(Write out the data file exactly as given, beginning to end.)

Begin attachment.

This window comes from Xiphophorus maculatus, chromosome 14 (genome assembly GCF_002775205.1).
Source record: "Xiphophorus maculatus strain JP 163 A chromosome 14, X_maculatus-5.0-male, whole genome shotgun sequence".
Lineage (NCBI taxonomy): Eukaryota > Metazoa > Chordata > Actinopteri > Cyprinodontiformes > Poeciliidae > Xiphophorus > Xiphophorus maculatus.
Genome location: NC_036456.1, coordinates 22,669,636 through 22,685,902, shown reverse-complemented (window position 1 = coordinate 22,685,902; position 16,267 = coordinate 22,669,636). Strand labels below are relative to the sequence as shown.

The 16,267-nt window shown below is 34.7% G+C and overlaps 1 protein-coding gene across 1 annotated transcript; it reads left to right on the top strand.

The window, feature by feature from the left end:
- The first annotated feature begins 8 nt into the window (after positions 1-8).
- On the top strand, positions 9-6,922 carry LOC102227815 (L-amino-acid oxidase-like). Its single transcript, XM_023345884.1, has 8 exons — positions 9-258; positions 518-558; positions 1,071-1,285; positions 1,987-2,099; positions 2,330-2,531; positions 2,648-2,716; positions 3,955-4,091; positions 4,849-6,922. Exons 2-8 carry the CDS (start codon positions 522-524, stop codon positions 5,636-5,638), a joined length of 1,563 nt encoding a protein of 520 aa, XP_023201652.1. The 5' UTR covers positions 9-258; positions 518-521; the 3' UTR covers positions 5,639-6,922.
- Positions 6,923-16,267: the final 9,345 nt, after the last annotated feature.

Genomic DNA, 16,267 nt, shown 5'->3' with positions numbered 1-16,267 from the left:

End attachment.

This window comes from Xiphophorus maculatus, chromosome 14 (genome assembly GCF_002775205.1).
Source record: "Xiphophorus maculatus strain JP 163 A chromosome 14, X_maculatus-5.0-male, whole genome shotgun sequence".
Lineage (NCBI taxonomy): Eukaryota > Metazoa > Chordata > Actinopteri > Cyprinodontiformes > Poeciliidae > Xiphophorus > Xiphophorus maculatus.
Genome location: NC_036456.1, coordinates 22,669,636 through 22,685,902, shown reverse-complemented (window position 1 = coordinate 22,685,902; position 16,267 = coordinate 22,669,636). Strand labels below are relative to the sequence as shown.

The 16,267-nt window shown below is 34.7% G+C and overlaps 1 protein-coding gene across 1 annotated transcript; it reads left to right on the top strand.

The window, feature by feature from the left end:
- The first annotated feature begins 8 nt into the window (after positions 1-8).
- On the top strand, positions 9-6,922 carry LOC102227815 (L-amino-acid oxidase-like). Its single transcript, XM_023345884.1, has 8 exons — positions 9-258; positions 518-558; positions 1,071-1,285; positions 1,987-2,099; positions 2,330-2,531; positions 2,648-2,716; positions 3,955-4,091; positions 4,849-6,922. Exons 2-8 carry the CDS (start codon positions 522-524, stop codon positions 5,636-5,638), a joined length of 1,563 nt encoding a protein of 520 aa, XP_023201652.1. The 5' UTR covers positions 9-258; positions 518-521; the 3' UTR covers positions 5,639-6,922.
- Positions 6,923-16,267: the final 9,345 nt, after the last annotated feature.

Genomic DNA, 16,267 nt, shown 5'->3' with positions numbered 1-16,267 from the left: